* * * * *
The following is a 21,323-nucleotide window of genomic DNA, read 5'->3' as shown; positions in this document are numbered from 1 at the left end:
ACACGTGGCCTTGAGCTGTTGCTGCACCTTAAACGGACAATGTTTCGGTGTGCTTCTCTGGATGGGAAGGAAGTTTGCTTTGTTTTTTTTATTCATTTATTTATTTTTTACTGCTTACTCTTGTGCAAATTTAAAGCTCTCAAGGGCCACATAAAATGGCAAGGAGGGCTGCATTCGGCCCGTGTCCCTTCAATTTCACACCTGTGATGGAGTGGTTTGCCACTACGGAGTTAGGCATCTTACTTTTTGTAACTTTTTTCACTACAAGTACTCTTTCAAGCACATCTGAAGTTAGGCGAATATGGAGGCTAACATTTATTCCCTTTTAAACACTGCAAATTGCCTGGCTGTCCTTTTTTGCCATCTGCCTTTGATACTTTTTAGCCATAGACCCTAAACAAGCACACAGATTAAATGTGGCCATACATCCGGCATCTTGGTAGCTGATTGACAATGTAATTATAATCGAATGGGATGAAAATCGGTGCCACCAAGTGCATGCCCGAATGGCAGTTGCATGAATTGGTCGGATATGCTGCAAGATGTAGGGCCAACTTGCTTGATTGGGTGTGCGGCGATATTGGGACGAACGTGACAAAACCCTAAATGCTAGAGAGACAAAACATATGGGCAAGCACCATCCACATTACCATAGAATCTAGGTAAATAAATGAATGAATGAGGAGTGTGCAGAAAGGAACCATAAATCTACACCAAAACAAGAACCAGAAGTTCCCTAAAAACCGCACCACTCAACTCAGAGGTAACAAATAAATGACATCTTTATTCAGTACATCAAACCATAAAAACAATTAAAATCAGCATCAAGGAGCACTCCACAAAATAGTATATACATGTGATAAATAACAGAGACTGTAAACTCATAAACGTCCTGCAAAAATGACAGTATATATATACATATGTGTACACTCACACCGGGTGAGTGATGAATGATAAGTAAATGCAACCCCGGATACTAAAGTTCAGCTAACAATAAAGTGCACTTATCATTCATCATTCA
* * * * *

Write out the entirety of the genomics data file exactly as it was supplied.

The following is a 21,323-nucleotide window of genomic DNA, read 5'->3' as shown; positions in this document are numbered from 1 at the left end:
ACACGTGGCCTTGAGCTGTTGCTGCACCTTAAACGGACAATGTTTCGGTGTGCTTCTCTGGATGGGAAGGAAGTTTGCTTTGTTTTTTTTATTCATTTATTTATTTTTTACTGCTTACTCTTGTGCAAATTTAAAGCTCTCAAGGGCCACATAAAATGGCAAGGAGGGCTGCATTCGGCCCGTGTCCCTTCAATTTCACACCTGTGATGGAGTGGTTTGCCACTACGGAGTTAGGCATCTTACTTTTTGTAACTTTTTTCACTACAAGTACTCTTTCAAGCACATCTGAAGTTAGGCGAATATGGAGGCTAACATTTATTCCCTTTTAAACACTGCAAATTGCCTGGCTGTCCTTTTTTGCCATCTGCCTTTGATACTTTTTAGCCATAGACCCTAAACAAGCACACAGATTAAATGTGGCCATACATCCGGCATCTTGGTAGCTGATTGACAATGTAATTATAATCGAATGGGATGAAAATCGGTGCCACCAAGTGCATGCCCGAATGGCAGTTGCATGAATTGGTCGGATATGCTGCAAGATGTAGGGCCAACTTGCTTGATTGGGTGTGCGGCGATATTGGGACGAACGTGACAAAACCCTAAATGCTAGAGAGACAAAACATATGGGCAAGCACCATCCACATTACCATAGAATCTAGGTAAATAAATGAATGAATGAGGAGTGTGCAGAAAGGAACCATAAATCTACACCAAAACAAGAACCAGAAGTTCCCTAAAAACCGCACCACTCAACTCAGAGGTAACAAATAAATGACATCTTTATTCAGTACATCAAACCATAAAAACAATTAAAATCAGCATCAAGGAGCACTCCACAAAATAGTATATACATGTGATAAATAACAGAGACTGTAAACTCATAAACGTCCTGCAAAAATGACAGTATATATATACATATGTGTACACTCACACCGGGTGAGTGATGAATGATAAGTAAATGCAACCCCGGATACTAAAGTTCAGCTAACAATAAAGTGCACTTATCATTCATCATTCA